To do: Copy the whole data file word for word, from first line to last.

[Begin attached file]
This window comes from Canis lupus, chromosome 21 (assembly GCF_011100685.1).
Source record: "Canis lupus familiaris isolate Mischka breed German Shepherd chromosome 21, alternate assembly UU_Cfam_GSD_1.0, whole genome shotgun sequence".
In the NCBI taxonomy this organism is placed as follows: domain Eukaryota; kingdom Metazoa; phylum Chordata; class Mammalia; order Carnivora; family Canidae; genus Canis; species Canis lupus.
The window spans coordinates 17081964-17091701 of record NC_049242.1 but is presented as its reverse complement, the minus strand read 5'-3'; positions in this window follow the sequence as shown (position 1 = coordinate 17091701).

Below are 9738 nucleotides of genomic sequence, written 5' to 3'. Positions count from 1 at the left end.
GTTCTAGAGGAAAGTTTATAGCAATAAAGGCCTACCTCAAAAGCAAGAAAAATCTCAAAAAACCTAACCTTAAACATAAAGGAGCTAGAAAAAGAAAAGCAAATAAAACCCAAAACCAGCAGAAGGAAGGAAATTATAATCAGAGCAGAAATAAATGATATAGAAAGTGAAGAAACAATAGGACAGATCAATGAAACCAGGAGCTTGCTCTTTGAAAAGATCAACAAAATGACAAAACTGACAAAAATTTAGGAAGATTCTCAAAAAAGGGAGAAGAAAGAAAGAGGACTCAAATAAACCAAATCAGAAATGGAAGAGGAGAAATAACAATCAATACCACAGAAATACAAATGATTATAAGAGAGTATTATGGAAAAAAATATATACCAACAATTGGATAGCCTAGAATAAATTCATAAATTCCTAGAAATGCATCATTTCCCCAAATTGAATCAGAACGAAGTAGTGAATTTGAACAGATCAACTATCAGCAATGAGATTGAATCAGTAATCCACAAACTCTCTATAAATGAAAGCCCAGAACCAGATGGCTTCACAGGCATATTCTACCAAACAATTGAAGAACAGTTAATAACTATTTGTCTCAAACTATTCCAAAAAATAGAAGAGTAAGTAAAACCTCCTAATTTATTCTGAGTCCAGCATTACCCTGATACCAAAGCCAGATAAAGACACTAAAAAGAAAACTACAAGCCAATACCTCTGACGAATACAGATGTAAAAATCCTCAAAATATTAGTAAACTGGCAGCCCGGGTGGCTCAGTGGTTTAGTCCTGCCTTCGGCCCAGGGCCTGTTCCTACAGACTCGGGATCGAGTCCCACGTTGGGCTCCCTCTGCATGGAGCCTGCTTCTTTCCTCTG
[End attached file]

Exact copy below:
This window comes from Canis lupus, chromosome 21 (assembly GCF_011100685.1).
Source record: "Canis lupus familiaris isolate Mischka breed German Shepherd chromosome 21, alternate assembly UU_Cfam_GSD_1.0, whole genome shotgun sequence".
In the NCBI taxonomy this organism is placed as follows: domain Eukaryota; kingdom Metazoa; phylum Chordata; class Mammalia; order Carnivora; family Canidae; genus Canis; species Canis lupus.
The window spans coordinates 17081964-17091701 of record NC_049242.1 but is presented as its reverse complement, the minus strand read 5'-3'; positions in this window follow the sequence as shown (position 1 = coordinate 17091701).

Below are 9738 nucleotides of genomic sequence, written 5' to 3'. Positions count from 1 at the left end.
GTTCTAGAGGAAAGTTTATAGCAATAAAGGCCTACCTCAAAAGCAAGAAAAATCTCAAAAAACCTAACCTTAAACATAAAGGAGCTAGAAAAAGAAAAGCAAATAAAACCCAAAACCAGCAGAAGGAAGGAAATTATAATCAGAGCAGAAATAAATGATATAGAAAGTGAAGAAACAATAGGACAGATCAATGAAACCAGGAGCTTGCTCTTTGAAAAGATCAACAAAATGACAAAACTGACAAAAATTTAGGAAGATTCTCAAAAAAGGGAGAAGAAAGAAAGAGGACTCAAATAAACCAAATCAGAAATGGAAGAGGAGAAATAACAATCAATACCACAGAAATACAAATGATTATAAGAGAGTATTATGGAAAAAAATATATACCAACAATTGGATAGCCTAGAATAAATTCATAAATTCCTAGAAATGCATCATTTCCCCAAATTGAATCAGAACGAAGTAGTGAATTTGAACAGATCAACTATCAGCAATGAGATTGAATCAGTAATCCACAAACTCTCTATAAATGAAAGCCCAGAACCAGATGGCTTCACAGGCATATTCTACCAAACAATTGAAGAACAGTTAATAACTATTTGTCTCAAACTATTCCAAAAAATAGAAGAGTAAGTAAAACCTCCTAATTTATTCTGAGTCCAGCATTACCCTGATACCAAAGCCAGATAAAGACACTAAAAAGAAAACTACAAGCCAATACCTCTGACGAATACAGATGTAAAAATCCTCAAAATATTAGTAAACTGGCAGCCCGGGTGGCTCAGTGGTTTAGTCCTGCCTTCGGCCCAGGGCCTGTTCCTACAGACTCGGGATCGAGTCCCACGTTGGGCTCCCTCTGCATGGAGCCTGCTTCTTTCCTCTG